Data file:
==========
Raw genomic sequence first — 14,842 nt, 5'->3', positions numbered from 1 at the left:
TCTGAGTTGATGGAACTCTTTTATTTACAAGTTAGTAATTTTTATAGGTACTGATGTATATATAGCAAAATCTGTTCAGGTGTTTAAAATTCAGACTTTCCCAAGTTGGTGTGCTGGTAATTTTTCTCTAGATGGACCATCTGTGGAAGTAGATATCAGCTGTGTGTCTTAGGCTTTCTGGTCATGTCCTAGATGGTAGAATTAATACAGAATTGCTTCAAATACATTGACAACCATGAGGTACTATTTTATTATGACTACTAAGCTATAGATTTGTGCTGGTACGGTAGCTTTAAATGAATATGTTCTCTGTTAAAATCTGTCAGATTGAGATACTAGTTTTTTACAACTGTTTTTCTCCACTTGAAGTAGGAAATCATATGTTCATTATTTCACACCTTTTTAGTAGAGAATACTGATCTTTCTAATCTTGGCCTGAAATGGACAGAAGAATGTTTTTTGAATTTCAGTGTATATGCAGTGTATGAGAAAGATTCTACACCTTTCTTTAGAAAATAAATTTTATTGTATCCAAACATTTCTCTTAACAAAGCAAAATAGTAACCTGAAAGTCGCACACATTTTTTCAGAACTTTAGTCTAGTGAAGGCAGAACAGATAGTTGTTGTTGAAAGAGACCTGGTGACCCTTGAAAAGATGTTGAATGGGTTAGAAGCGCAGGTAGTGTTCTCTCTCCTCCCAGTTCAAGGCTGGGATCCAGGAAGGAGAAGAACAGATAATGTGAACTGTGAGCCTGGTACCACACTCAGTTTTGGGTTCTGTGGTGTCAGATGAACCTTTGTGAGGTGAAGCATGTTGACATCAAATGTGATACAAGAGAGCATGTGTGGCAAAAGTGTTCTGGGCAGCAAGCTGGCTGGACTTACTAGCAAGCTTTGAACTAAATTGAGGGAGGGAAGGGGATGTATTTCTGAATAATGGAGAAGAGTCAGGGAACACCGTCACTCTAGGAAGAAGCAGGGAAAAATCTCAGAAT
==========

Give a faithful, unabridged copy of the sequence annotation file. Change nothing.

Raw genomic sequence first — 14,842 nt, 5'->3', positions numbered from 1 at the left:
TCTGAGTTGATGGAACTCTTTTATTTACAAGTTAGTAATTTTTATAGGTACTGATGTATATATAGCAAAATCTGTTCAGGTGTTTAAAATTCAGACTTTCCCAAGTTGGTGTGCTGGTAATTTTTCTCTAGATGGACCATCTGTGGAAGTAGATATCAGCTGTGTGTCTTAGGCTTTCTGGTCATGTCCTAGATGGTAGAATTAATACAGAATTGCTTCAAATACATTGACAACCATGAGGTACTATTTTATTATGACTACTAAGCTATAGATTTGTGCTGGTACGGTAGCTTTAAATGAATATGTTCTCTGTTAAAATCTGTCAGATTGAGATACTAGTTTTTTACAACTGTTTTTCTCCACTTGAAGTAGGAAATCATATGTTCATTATTTCACACCTTTTTAGTAGAGAATACTGATCTTTCTAATCTTGGCCTGAAATGGACAGAAGAATGTTTTTTGAATTTCAGTGTATATGCAGTGTATGAGAAAGATTCTACACCTTTCTTTAGAAAATAAATTTTATTGTATCCAAACATTTCTCTTAACAAAGCAAAATAGTAACCTGAAAGTCGCACACATTTTTTCAGAACTTTAGTCTAGTGAAGGCAGAACAGATAGTTGTTGTTGAAAGAGACCTGGTGACCCTTGAAAAGATGTTGAATGGGTTAGAAGCGCAGGTAGTGTTCTCTCTCCTCCCAGTTCAAGGCTGGGATCCAGGAAGGAGAAGAACAGATAATGTGAACTGTGAGCCTGGTACCACACTCAGTTTTGGGTTCTGTGGTGTCAGATGAACCTTTGTGAGGTGAAGCATGTTGACATCAAATGTGATACAAGAGAGCATGTGTGGCAAAAGTGTTCTGGGCAGCAAGCTGGCTGGACTTACTAGCAAGCTTTGAACTAAATTGAGGGAGGGAAGGGGATGTATTTCTGAATAATGGAGAAGAGTCAGGGAACACCGTCACTCTAGGAAGAAGCAGGGAAAAATCTCAGAAT